by Frank Keim
Take a close look at this swallow. Notice its long wings and white “saddle bags,” and the glossy quality of its plumage, sparkling with iridescent emerald green and metallic purple in the bright sun.
This swallow almost magically changes color in the sun, and might fool you into thinking it’s a Tree swallow, its close cousin. Its face, though, is painted white, even around the eyes, its hind end is purple rather than blue, and its topknot is the same emerald green color as its wings and back.
That said, when you see both species flying so nimbly around and above you, they almost seem to be the same bird. And, like the Tree swallow, the Violet-green makes its nest in a cavity. So this may be why I have not found a specific Yup’ik name for the Violet-green swallow. It is possible, though, that, since both these species and the Bank swallow make their nests in cavities, all three of them are called Kauturyaraq, which translates loosely as “one that nests in a small cavity.”
After spending the winter as far south as Nicaragua in Central America, Violet-green swallows arrive in the LYK Delta sometime in late April. They immediately go into a feeding frenzy to fatten up for mating and laying eggs, and will eat any small insect they can find while flying, and even swoop down above pothole lakes or rivers to eat surface insects, crustaceans and insect larvae that may be swimming near the top of the water.
When they’ve finally recuperated from the rigors of their long migration north, they begin their courting rituals in preparation for nesting. While performing aerial gyrations, the male actively pursues a mate by singing repeatedly a sweet courtship song that sounds something like tsip tseet tsip (also sung at night before sunrise).
When both birds make their choice they immediately begin to search for a cavity or crevice in a tree or rocky crag where they will build their nest. Once they find a comfortable old woodpecker hole, let’s say, they both gather grass stems, small twigs, rootlets and feathers to build a loose, shallow cup nest at the bottom of the hole.
Up to six small eggs are laid and, as with all cavity nesters, they are pure white. Incubation by the female until the eggs hatch is about two weeks, and it takes another two weeks for the nestlings to confidently spread their wings and leap from the edge of their high hole into the wild blue yonder. Then the fun begins.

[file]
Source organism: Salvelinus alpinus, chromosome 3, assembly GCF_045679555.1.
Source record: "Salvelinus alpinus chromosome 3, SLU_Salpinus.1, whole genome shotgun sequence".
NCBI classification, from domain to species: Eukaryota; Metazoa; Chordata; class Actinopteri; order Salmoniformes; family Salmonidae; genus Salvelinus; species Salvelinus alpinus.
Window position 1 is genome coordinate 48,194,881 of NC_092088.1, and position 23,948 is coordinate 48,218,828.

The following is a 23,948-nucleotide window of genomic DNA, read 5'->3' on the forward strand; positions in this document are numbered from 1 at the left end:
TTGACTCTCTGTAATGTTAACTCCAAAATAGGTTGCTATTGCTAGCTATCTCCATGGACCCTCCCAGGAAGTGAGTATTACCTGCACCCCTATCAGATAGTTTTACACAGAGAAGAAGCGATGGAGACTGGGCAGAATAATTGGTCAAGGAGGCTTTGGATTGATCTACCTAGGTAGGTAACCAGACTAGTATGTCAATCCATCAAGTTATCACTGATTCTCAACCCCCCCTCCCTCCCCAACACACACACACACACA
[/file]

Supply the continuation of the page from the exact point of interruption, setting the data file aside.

They imitate their parents in all they do, and join with other young birds and their parents in large groups, often with different swallow species, capturing insects on the wing over bodies of water, marshlands and forests. Their flocks often number in the hundreds, and their ability to fly swiftly and with great maneuverability are strategies that serve as deterrents to aerial predators such as Peregrine and other falcon species. These qualities are recognized in their Greek and Latin scientific name, Tachycineta Thalassina, which mean, “swiftly moving, glossy sea-green colored bird.”
It’s interesting that, like other cavity-nesters, Violet-greens often have more parasites on their feathers than birds that nest in the open. To control their infestations, they sunbathe and preen frequently.
Although Violet-green swallows are common in the western and northwestern parts of the U.S., including Alaska, their overall numbers have declined significantly. Like other winged insectivores, including all swallow species, the use of neonicotinoid insecticides by farmers and others everywhere has been the main reason for this decline. Climate change and pollution have been other factors, but the bottom line is that because insect populations have plummeted, so have bird numbers.
For those who love to listen to birds sing and watch them pirouette in the air with total disregard for the laws of gravity, this is sad. And it is why we must work as hard as we can to protect all birds and their habitat from those who would destroy them.